Illinois Rep. Mike Quigley announced plans at a Black History Month celebration this week to introduce legislation in Congress to award Black hockey Hall of Famer Willie O’Ree with the Congressional Gold Medal.

“As a lifelong hockey fan and player and chair of the Congressional Hockey Caucus, it is a pleasure to recognize the extraordinary hockey player, historic barrier breaker, and dedicated activist Willie O’Ree,” Quigley, a Democrat told NBC News. “He deserves fierce admiration for his achievements both off and on the ice, which is why in the coming days, the Hockey Caucus is excited to introduce the Willie O’Ree Congressional Gold Medal Act to formally recognize his outstanding career and life’s work.”

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The Congressional Gold Medal is considered “the highest expression of national appreciation for distinguished achievements and contributions,” according to the Office of the Historian and the Clerk of the House’s Office of Art and Archives.

O’Ree, 83, debuted in the National Hockey League in 1958 as a player for the Boston Bruins. He was the first Black player in the NHL, paving the way for other athletes of color, and is often referred to as the “Jackie Robinson of ice hockey.”

“Racism was evident for me, the taunts in the penalty box and threats were real,” he wrote in a recent op-ed for The Hill. “But rather than allowing these obstacles to slow me down, I used them as motivation to prove that I belonged on the ice among the greatest hockey players in the world.”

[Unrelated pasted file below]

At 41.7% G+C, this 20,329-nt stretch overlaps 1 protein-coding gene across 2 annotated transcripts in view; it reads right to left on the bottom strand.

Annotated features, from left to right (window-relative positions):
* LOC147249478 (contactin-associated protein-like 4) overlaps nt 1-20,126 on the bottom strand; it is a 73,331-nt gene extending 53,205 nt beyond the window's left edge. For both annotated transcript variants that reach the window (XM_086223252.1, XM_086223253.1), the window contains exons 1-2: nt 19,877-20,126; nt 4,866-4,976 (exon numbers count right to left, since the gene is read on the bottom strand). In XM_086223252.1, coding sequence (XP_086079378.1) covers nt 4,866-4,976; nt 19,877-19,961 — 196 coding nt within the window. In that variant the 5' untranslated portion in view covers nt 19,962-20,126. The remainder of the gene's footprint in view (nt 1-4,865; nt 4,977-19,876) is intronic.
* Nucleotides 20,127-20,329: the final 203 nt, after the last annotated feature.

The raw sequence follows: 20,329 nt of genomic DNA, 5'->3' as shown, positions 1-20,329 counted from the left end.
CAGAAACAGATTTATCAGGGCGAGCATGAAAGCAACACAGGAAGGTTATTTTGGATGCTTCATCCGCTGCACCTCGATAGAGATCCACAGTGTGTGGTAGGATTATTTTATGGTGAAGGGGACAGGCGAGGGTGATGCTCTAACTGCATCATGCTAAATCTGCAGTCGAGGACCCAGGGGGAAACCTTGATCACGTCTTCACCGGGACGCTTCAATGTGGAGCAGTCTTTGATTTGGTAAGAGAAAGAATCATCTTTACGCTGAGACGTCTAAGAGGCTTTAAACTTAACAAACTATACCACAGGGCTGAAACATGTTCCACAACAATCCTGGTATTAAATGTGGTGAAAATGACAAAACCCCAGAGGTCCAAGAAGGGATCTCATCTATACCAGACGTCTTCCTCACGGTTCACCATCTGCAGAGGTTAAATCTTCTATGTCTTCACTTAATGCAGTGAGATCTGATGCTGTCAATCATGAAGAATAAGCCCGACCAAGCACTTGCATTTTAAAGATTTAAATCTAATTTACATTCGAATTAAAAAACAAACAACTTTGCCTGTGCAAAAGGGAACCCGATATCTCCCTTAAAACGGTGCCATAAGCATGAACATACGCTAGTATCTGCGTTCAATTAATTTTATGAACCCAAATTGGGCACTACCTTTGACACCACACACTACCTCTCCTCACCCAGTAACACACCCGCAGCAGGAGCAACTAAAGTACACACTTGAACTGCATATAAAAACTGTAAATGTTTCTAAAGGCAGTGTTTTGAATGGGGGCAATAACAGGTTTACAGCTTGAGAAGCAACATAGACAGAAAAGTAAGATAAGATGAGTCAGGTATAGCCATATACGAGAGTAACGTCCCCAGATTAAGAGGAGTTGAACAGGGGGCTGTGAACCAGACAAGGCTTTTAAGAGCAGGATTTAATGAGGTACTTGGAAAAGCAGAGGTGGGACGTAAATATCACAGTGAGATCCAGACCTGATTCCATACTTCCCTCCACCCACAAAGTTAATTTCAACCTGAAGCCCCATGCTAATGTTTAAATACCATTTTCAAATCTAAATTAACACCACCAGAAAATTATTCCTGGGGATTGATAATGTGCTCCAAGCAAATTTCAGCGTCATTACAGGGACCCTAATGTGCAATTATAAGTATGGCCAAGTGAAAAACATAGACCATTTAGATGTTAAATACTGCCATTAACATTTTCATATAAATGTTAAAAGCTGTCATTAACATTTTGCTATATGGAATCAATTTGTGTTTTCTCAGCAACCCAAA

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For more than 20 years, O’Ree has been mentoring athletes of color in his roles as NHL diversity ambassador and director of youth development. He was also instrumental in helping to start 39 local grassroots hockey programs, and was inducted in the Hockey Hall of Fame in 2018 in the Builders category.

In order to earn the Congressional Gold Medal, a person must be co-sponsored by two-thirds of the members of the House of Representatives.

Democratic Rep. Ayanna Pressley of Massachusetts spoke at the event honoring O’Ree, which was co-sponsored by the Embassy of Canada and the National Hockey League. Pressley told the audience that her fellow congressional leaders are all on board to celebrate the hockey legend.

“As I was walking around the House floor soliciting co-sponsors for my petition to honor Mr. O’Ree with the highest honor that Congress can give to a civilian, which he is so deserving of, it just felt so good that we don’t agree on everything, but we all agree on you, Willie,” she said at the event, according to an story. “People were fighting and clamoring to sign that petition.”

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